stammer

[stam-er]
See more synonyms for stammer on Thesaurus.com
verb (used with object)
  1. to say with a stammer (often followed by out).
noun
  1. a stammering mode of utterance.
  2. a stammered utterance.

Origin of stammer

before 1000; Middle English stammeren (v.), Old English stamerian (cognate with German stammern), equivalent to stam stammering + -erian -er6; akin to Old Norse stamma to stammer, Gothic stams stammering
Related formsstam·mer·er, nounstam·mer·ing·ly, adverbun·stam·mer·ing, adjectiveun·stam·mer·ing·ly, adverb
Can be confusedstammer stutter (see synonym study at the current entry)

Synonyms for stammer

See more synonyms for on Thesaurus.com
1. pause, hesitate, falter. Stammer, stutter mean to speak with some form of difficulty. Stammer, the general term, suggests a speech difficulty that results in broken or inarticulate sounds and sometimes in complete stoppage of speech; it may be temporary, caused by sudden excitement, confusion, embarrassment, or other emotion, or it may be so deep-seated as to require special treatment for its correction. Stutter, the parallel term preferred in technical usage, designates a broad range of defects that produce spasmodic interruptions of the speech rhythm, repetitions, or prolongations of sounds or syllables: The child's stutter was no mere stammer of embarrassment.
Dictionary.com Unabridged Based on the Random House Unabridged Dictionary, © Random House, Inc. 2018


Examples from the Web for stammer

Contemporary Examples of stammer

  • All she could stammer, however, was, “It would be an honor.”

    The Daily Beast logo
    Iran Hikers' Two-Year Ordeal

    Ramin Setoodeh

    September 14, 2011

  • As an adult, I have heard people affecting a stammer or a stutter.

    The Daily Beast logo
    How I Found My Voice

    Carly Simon

    June 7, 2009

  • This was the unhappy and astonishing birth of my stammer or at least my first gripping self-conscious awareness of it.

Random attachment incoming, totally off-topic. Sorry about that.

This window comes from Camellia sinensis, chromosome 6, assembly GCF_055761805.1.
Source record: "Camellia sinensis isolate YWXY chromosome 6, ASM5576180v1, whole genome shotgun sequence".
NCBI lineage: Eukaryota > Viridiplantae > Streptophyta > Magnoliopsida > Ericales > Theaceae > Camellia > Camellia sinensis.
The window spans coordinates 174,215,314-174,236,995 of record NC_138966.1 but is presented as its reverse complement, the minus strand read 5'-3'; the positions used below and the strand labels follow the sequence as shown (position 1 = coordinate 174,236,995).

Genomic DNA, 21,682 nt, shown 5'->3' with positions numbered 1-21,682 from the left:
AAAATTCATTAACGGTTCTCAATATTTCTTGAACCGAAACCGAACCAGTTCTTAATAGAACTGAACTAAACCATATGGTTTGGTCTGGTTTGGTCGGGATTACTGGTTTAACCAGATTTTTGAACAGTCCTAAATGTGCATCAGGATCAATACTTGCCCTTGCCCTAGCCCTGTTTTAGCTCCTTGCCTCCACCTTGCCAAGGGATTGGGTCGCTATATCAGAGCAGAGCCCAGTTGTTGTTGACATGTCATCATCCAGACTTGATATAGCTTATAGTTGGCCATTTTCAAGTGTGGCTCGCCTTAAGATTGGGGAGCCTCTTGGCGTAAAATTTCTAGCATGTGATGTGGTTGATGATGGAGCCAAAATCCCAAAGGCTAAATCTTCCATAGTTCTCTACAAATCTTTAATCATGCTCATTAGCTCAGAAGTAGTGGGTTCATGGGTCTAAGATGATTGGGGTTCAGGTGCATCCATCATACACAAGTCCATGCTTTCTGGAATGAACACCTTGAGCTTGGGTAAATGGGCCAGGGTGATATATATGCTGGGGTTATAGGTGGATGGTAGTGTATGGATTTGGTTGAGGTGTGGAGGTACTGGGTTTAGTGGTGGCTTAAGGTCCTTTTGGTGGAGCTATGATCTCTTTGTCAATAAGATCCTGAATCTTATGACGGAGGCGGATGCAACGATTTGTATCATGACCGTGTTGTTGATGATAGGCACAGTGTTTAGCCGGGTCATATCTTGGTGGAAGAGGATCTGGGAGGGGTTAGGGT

The Daily Beast logo
    How I Found My Voice

    Carly Simon

    June 7, 2009

  • But I also had an index in the back of my diary that explained that famul meant stutter of stammer.

    The Daily Beast logo
    How I Found My Voice

    Carly Simon

    June 7, 2009

Historical Examples of stammer

  • But the wish to laugh had returned, and made her stammer, interrupting her at each word.

    The Dream

    Emile Zola

  • He backed, and began to stammer an apology; but she did not wait to hear a word of it.

    Good Indian

    B. M. Bower

  • He was alone, beside himself, with livid face and scarce able to stammer.

    Fruitfulness

    Emile Zola

  • The best he could do was to stammer a hope that she would not be obliged to sell the house.

    Galusha the Magnificent

    Joseph C. Lincoln

  • Her "guess" was so close to the truth that I could only stammer and hesitate.

    The Rise of Roscoe Paine

    Joseph C. Lincoln


British Dictionary definitions for stammer

stammer

verb
  1. to speak or say (something) in a hesitant way, esp as a result of a speech disorder or through fear, stress, etc
noun
  1. a speech disorder characterized by involuntary repetitions and hesitations
Derived Formsstammerer, nounstammering, noun, adjectivestammeringly, adverb

Word Origin for stammer

Old English stamerian; related to Old Saxon stamarōn, Old High German stamm
Collins English Dictionary - Complete & Unabridged 2012 Digital Edition © William Collins Sons & Co. Ltd. 1979, 1986 © HarperCollins Publishers 1998, 2000, 2003, 2005, 2006, 2007, 2009, 2012

Word Origin and History for stammer
v.

Old English stamerian, from West Germanic *stamrojan (cf. Old Norse stammr, Old High German stam, Gothic stamms "stammering," Middle Dutch stameren, German stammeln "to stammer," Old Frisian and German stumm "dumb"), from PIE root *stam-, *stum- "check, impede" (see stem (v.)).

Online Etymology Dictionary, © 2010 Douglas Harper

stammer in Medicine

stammer

[stămər]
n.
  1. A speech disorder characterized by hesitation and repetition of sounds, or by mispronunciation or transposition of certain consonants, especially l, r, and s.
v.
  1. To speak with a stammer.
The American Heritage® Stedman's Medical Dictionary Copyright © 2002, 2001, 1995 by Houghton Mifflin Company. Published by Houghton Mifflin Company.